Frequent flyers are the bane of EMS systems nationwide. A woman in South Caroliina was just charged with abusing 911 after calling them with bogus medical complaints more than 100 times since 2005, according to deputies. That sounds extreme until you think that this case is not even the average for abusers.
In my first due area, I had a patient (let’s call him Jimmy) that used to call 911 4 or 5 times a week. I once ran on him 5 times in one day. (That is the record for my system: 5 in a day for one patient. The previous record of 4, to a patient we called Miss Cleo because she looked like the celebrity, was also mine.) The reasons for this vary.
In Jimmy’s case, he would call to get a ride to his sister’s house when he was out of money after having spent it all drinking, or he would call 911 to be taken to the ER, where they would give him a sandwich and a Gatorade, and he would walk out.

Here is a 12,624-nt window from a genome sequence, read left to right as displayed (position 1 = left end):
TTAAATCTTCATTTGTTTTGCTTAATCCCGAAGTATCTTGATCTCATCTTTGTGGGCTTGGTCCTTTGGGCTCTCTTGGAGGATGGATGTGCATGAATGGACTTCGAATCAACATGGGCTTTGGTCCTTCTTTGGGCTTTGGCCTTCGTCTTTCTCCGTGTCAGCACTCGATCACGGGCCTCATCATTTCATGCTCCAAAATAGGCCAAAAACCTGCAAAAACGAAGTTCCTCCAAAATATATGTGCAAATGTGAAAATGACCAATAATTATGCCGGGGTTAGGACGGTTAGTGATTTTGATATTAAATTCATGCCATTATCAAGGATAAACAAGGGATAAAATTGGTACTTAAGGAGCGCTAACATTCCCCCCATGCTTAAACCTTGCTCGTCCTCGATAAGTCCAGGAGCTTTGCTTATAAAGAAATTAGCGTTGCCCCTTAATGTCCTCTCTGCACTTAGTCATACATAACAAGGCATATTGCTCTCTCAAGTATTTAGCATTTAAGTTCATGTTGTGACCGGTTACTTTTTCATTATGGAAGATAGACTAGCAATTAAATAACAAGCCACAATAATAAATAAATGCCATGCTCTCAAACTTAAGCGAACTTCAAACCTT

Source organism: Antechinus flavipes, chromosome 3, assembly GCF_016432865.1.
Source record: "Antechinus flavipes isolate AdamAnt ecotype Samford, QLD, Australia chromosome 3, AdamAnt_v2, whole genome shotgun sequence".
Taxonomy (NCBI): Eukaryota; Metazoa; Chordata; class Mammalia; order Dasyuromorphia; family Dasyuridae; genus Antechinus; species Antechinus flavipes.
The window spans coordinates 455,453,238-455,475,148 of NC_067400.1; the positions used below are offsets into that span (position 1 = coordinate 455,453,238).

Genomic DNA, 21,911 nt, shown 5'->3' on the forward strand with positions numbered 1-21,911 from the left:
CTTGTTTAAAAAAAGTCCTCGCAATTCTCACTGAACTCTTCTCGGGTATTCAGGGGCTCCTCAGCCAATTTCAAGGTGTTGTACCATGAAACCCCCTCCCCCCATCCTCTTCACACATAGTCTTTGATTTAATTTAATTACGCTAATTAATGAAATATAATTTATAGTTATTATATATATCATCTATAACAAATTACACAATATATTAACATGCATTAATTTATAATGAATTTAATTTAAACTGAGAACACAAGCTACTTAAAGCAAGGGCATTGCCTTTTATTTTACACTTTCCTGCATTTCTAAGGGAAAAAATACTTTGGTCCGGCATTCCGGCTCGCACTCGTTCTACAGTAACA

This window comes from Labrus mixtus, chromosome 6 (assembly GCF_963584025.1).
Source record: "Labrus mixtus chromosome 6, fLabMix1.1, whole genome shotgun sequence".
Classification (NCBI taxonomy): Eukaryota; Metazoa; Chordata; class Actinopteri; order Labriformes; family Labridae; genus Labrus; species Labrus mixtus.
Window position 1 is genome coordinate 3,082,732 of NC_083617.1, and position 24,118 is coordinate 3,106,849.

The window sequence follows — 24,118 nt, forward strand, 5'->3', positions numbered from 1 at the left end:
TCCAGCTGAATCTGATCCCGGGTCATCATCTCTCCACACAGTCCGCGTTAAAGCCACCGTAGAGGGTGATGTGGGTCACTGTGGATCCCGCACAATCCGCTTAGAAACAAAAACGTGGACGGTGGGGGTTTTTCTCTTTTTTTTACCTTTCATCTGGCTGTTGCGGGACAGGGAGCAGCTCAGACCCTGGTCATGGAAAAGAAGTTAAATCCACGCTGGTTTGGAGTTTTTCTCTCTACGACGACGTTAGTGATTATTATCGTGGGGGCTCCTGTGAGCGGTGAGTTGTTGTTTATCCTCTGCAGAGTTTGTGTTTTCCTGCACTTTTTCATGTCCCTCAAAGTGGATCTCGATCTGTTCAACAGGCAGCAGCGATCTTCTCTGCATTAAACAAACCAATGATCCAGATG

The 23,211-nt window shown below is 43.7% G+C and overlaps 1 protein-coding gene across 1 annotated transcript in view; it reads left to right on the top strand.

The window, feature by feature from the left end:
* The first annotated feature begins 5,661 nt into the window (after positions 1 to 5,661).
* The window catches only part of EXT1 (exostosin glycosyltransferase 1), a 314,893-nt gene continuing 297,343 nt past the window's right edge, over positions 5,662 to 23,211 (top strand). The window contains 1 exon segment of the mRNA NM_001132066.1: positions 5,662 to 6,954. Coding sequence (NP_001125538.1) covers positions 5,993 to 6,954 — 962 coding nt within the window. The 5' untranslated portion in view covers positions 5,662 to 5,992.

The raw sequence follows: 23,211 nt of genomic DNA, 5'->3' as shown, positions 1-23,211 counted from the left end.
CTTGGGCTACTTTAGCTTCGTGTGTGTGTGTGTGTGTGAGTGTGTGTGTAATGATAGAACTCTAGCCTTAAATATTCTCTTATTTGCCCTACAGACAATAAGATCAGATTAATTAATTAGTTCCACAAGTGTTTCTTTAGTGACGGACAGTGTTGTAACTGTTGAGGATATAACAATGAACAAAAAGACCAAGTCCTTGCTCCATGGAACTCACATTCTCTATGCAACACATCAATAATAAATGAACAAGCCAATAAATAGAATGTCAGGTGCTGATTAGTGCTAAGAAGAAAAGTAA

Miss Cleo was a different story. She had psychiatric problems. The first time I ran a call on her, she was lying on her back trying to do CPR on herself because she couldn’t find her own pulse.
There is Kevin, the homeless guy that just needs a place to sleep. There is Eric, who knows the ED staff will feed him. The list goes on.
Some measures, like the one in DC help, others won’t. For example, in Houston they are charging a $13 per mile fee. The problem is that this won’t stop the abusers: Medicare and Medicaid won’t pay that rate, and neither will the abusers who won’t pay the ER, either.
EMTALA and legal liability are at the heart of this issue. EMTALA says that everyone has to receive treatment, even if they can’t pay. Legal liability is the fear of being sued of you refuse to transport a person and they turn out to actually be ill. The frequent flyers know how to play the game: feign chest pain, go to the head of the line.
This is a problem that has no easy answers.